The first of two photographs which were submitted by Alan Wright showing their family
holiday aboard the Graham Bunn built “Merrywind” which was hired from the Windboats
yard at Wroxham c1960.
The second photograph from 1965 of the fire at Horning Ferry Inn showing the volunteers in the process of rescuing furniture and other items from the burning pub as the fire brigade tackle the blaze. Don remembers that the fire service were quite happy to let people go in and out of the building to retrieve as much as they could. This was not the first disaster to have affected the pub - you can read more about its eventful history on this post on the Broadland Memories Blog.
This is the first of two photographs which were taken by Pete Clark in 1965, and
sent to me by Don Brown who wrote: “In 1965 four mathematics students from Aston
University shared a cruiser on the Broads after exams. We happened upon the Ferry
Inn, Horning with its thatched roof ablaze and (before Elfinsafety) we helped remove
furniture from the pub until the fire service arrived. Hot thirsty work, but we had
to go elsewhere for that drink!”. The photographs capture the dramatic events of
that day in March 1965 when the Ferry Inn caught fire, destroying much of the building.
More photographs from the 1960s
The second photograph of Merrywind taken during the Wright Family holiday c1960.
The following collection of photographs were submitted to the archive by John Turner and were taken during Broadland holidays on the motor cruisers Kingfisher II, Star Glory II and Broad Wave III in the 1960s. You can read John’s accompanying memories of boating on the Broads in the 1960s in the personal memories section of the archive.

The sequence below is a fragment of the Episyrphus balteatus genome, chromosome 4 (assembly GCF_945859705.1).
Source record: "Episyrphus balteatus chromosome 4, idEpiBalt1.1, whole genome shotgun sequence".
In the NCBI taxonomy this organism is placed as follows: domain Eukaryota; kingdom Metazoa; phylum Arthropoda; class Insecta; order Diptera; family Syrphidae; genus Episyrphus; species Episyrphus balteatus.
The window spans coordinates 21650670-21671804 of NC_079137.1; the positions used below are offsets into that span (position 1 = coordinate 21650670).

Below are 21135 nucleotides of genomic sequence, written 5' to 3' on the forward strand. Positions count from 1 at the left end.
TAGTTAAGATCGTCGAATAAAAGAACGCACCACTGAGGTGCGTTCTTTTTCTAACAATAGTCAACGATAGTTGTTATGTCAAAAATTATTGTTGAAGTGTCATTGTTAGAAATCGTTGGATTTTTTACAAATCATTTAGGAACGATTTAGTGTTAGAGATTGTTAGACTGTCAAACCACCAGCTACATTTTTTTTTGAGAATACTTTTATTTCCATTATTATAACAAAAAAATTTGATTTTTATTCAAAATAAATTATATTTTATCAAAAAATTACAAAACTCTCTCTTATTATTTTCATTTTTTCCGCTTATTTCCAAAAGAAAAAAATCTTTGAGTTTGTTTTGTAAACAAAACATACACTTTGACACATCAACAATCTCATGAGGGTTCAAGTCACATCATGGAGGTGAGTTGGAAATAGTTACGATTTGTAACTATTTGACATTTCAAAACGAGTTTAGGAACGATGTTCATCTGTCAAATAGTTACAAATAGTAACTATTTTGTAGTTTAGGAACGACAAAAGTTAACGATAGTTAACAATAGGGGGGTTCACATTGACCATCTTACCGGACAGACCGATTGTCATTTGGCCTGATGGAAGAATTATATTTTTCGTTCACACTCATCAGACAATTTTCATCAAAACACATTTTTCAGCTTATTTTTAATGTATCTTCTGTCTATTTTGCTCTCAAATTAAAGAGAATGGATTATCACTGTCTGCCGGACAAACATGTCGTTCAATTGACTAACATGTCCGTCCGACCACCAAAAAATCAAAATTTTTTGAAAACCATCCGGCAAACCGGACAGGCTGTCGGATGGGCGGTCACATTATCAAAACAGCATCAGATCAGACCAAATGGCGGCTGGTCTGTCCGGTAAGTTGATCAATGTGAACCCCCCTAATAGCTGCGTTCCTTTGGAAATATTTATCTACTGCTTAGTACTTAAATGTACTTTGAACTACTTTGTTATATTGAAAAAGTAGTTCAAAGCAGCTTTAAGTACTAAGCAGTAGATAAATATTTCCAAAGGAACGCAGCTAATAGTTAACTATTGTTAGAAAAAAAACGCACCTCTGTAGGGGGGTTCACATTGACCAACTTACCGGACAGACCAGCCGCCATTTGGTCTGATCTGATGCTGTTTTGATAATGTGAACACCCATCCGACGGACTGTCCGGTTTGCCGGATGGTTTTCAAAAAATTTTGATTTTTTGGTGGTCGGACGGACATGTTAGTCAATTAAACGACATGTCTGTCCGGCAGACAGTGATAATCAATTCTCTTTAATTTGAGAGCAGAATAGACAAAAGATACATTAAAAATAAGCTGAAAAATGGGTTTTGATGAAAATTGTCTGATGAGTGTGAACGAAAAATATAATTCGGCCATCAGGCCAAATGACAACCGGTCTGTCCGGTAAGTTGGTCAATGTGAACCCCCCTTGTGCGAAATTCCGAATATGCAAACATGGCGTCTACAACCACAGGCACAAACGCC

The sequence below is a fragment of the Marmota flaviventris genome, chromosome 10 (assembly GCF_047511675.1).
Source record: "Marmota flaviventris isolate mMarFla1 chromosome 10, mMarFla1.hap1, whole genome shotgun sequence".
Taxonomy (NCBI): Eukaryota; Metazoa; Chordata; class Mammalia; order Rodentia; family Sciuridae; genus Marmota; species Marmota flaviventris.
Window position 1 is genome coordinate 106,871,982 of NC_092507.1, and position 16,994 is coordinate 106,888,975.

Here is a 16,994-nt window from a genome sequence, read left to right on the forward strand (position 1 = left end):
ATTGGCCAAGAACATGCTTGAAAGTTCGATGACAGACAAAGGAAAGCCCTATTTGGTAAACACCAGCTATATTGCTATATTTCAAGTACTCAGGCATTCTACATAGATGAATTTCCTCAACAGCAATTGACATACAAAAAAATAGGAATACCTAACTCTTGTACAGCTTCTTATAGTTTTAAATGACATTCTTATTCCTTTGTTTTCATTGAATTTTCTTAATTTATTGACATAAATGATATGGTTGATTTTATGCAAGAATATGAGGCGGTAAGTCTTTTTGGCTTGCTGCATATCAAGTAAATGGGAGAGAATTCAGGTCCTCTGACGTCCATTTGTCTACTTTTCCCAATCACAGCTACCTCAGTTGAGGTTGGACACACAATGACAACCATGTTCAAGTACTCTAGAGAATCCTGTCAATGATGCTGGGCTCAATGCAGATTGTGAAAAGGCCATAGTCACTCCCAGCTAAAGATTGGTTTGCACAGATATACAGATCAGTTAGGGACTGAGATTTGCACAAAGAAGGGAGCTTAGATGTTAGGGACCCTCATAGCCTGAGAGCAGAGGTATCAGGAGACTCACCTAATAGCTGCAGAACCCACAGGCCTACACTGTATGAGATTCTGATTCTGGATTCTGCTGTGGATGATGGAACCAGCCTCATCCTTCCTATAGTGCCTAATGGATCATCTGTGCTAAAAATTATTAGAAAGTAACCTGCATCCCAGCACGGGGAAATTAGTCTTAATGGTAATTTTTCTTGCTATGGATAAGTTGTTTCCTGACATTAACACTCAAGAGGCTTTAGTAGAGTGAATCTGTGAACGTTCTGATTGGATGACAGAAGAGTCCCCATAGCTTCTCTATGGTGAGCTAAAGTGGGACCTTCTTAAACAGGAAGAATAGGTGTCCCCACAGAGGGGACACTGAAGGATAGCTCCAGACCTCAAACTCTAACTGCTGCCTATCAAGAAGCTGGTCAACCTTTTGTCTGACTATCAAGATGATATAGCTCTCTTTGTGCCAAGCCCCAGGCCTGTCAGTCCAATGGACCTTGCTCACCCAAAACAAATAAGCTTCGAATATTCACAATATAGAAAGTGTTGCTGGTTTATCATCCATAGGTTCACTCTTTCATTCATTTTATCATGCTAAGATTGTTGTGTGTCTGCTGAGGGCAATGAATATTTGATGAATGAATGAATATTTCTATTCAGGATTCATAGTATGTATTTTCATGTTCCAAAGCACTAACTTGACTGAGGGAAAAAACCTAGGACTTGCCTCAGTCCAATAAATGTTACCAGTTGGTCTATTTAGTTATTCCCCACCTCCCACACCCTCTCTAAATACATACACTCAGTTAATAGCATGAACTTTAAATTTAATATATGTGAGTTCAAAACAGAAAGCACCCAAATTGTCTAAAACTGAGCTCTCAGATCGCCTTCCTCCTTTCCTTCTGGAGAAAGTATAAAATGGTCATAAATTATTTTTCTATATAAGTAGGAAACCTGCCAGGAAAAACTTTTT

John Turner first visited the Norfolk Broads in 1965 with his school friend Roger,
hiring B145 “Kingfisher II” from J.Loynes & Sons boatyard at Wroxham. The Kingfisher
class were built towards the end of the 1930s, measured 22ft in length with an 8ft
beam and were powered by an 8hp 4cyl Morris Vedette petrol engine. Sleeping two in
single berths in the aft cabin, with the galley and toilet in the fore cabin, by
the mid 1960s she was advertised as being equipped with a two burner gas stove with
grill and an ice box. The 1966 edition of Blakes boating brochure listed a hire price
of between £9 10s and £15 16s per person per week depending on the time of year.
The photograph above shows Kingfisher II moored in Upton Dyke in 1965.
Another photograph of Kingfisher II moored in Upton Dyke in 1965. John recalls: “She
was a good boat for novices to handle. She had a big balanced rudder and no skeg,
rather like a sailing cruiser, and could turn easily in her own length. I am pretty
sure that we used to turn her round in the middle of Upton Dyke without having to
bother to go down to the basin at Eastwood Whelpton’s yard.”
The helm and controls of Kingfisher II, photographed by John Turner in 1965.